Republican staffer turned business owner and political candidate Juan Carlos Porras stacked more than $31,000 in his first month of fundraising for the open seat representing House District 119. Most of it came from the legal, lobbying and government relations sector.
That opening salvo places Porras third in a five-way Republicans-only (so far) fundraising contest for HD 119. He still trails far behind front-running hotelier Ricky Tsay and lawyer Robert Gonzalez, who holds second place in total money accumulated.
Of the 35 people who donated directly to Porras in April, at least half listed “government relations” as their profession. Personal checks ranged from $50 to $1,000.
Some noteworthy individual contributors: lobbyist Ron Book, who donated $2,000 through a personal check and a matching contribution from his eponymous business; Ignacio Zuleta, the founder of for-profit charter school management company Academia, who also gave $2,000 by doing much the same; and St. Thomas University President David Armstrong, who chipped in $500.
Porras gave his campaign $2,000 in April, including a $1,000 self-loan and another $2,000 from Global Eagle Food Corp. and Servicargo Miami Inc., a pair of Miami companies of which he is president, according to the Florida Division of Corporations.
Santiago Porras, who is listed as the CEO of both companies and shares an address with the candidate on his campaign fundraising ledger, contributed $1,000.
Porras, who announced his HD 119 candidacy on March 31, is a self-described lifelong Republican and “principled conservative” whose list of prior bosses includes U.S. Sens. Marco Rubio and Rick Scott and state Reps. Juan Fernandez-Barquin, Alex Rizo and Spencer Roach.
The connections he made while under their employ appear to be paying off now. Last month, his campaign accepted maxed-out $1,000 donations from law and lobbying firms Miranda Advocacy, Capitol Partners, GrayRobinson, Continental Strategy and Touby Chait & Sicking.
Miami-based government relations firm Pereira Reyes Consulting gave $1,000, as did its president, Manny Reyes.
Fort Lauderdale-based SKB Consulting donated $500.
Porras spent just $644 last month. Most of that went toward covering fundraising fees. He spent $146 on a fundraiser at Beat Culture Brewery in Miami and another $70 on a Miami-Dade Elections Department fee.
Gonzalez, who burst out of the gate with a more than $107,000 first-month haul in March, had a comparatively tepid round of fundraising last month, when his campaign account pulled in about $11,500.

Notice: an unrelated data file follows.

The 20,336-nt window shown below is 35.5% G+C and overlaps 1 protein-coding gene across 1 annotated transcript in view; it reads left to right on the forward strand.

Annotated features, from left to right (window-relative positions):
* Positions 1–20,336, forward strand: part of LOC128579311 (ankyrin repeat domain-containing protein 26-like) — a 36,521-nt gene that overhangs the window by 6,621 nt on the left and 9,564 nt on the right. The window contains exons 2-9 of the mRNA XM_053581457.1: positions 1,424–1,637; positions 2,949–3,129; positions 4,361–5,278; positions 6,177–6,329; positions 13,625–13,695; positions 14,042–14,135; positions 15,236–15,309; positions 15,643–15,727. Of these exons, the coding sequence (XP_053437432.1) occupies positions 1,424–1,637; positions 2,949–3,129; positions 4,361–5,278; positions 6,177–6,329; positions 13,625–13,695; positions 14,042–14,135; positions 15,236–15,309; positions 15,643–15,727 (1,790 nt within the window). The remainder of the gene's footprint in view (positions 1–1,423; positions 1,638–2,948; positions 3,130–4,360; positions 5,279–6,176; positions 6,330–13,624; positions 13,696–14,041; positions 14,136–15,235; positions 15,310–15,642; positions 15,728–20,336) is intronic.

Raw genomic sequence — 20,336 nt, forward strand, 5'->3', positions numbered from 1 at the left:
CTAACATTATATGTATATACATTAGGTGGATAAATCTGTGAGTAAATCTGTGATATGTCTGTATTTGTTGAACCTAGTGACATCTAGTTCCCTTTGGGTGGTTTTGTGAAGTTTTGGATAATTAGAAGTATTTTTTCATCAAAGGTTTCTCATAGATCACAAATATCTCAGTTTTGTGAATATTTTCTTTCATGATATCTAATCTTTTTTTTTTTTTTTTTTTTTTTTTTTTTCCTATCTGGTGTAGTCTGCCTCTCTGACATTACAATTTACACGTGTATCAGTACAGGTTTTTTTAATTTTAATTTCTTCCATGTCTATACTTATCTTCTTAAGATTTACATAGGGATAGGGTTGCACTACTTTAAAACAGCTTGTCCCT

His political committee, America First Florida First, opened April 12 and has yet to report any fundraising.
As of April 30, he had about $110,000 left to spend, including a $17,000 self-loan.
About 20 people donated to Gonzalez’s campaign last month with checks of between $1 and $500. Most were for at least $100.
He enjoyed decent support from established GOP politicians, including Cape Coral Rep. Mike Giallombardo, Dade City Rep. Randy Maggard and Miami-Dade County Public School Board member Christi Fraga, who is running to be the next Mayor of Doral. Each gave $1,000 through their respective political committees.
Gonzalez’s legal practice has a personal injury focus, and he tapped a few related contacts for donations last month. He received $1,000 from Silverman Chiropractic & Rehabilitation and Affiliated Healthcare Centers, which is owned and operated by chiropractor Barry Burak.
Doral Medical Center gave $500.
Most of the nearly $400 Gonzalez spent in April covered shipping costs and a P.O. box rental.
While Tsay still leads the race in terms of fundraising, it appears he took last month off. He added just $25 in April.
Still, he had about $183,000 between his campaign account and political committee, Friends of Ricky Tsay, as of April 30.
Tsay (pronounced “sigh”) works in his family’s real estate and hotel business, Tsay International, which owns and operates the International Inn on Miami Beach and the Parkway Inn in Miami.
He has poured $150,000 of his own money into the race since filing to run in December, not counting donations from family members and the family business. A spokesman for the campaign told Florida Politics in January that Tsay has committed to financing his campaign with up to $500,000.
Tsay’s spending in April was his second-highest since he began campaigning. He spent more than $14,000.
Nearly $8,000 covered campaign materials — campaign costs, postcards and advertising. He spent another $2,000 on an office rental, utility fee and accounting. The remainder went to consulting fees.
Candidate Jose Soto raised $800 in April through six donations of between $50 and $500. His campaign has amassed $2,350 since he filed to run in March.
It’s difficult to say how much of that he has remaining; the Florida Division of Elections has notified him multiple times since April 12 regarding incomplete expense filings. In a final notice on May 11, he was told he could face fines of up to $1,000 per violation until the issue is rectified.
The HD 119 race gained a new entrant May 2, when Miami-Dade Area 11 Community Council Vice-Chair Ashley Alvarez entered the race.
Alvarez’s LinkedIn page lists political work dating back to September 2013. Her past bosses include Rubio, U.S. Rep. Carlos Giménez (when he was Miami-Dade Mayor), former Florida Supreme Court Justice Robert Luck, Sen. Manny Díaz Jr., U.S. Rep. María Elvira Salazar and the Republican Party of Florida.
Alvarez is also a committeewoman with the Miami-Dade GOP, which is undergoing leadership upheaval.
Post-redistricting, HD 119 covers a strip of unincorporated west Miami-Dade County encompassing West Kendall, Country Walk and The Crossings.
Candidates faced a May 10 deadline to report all campaign finance activity through the end of April.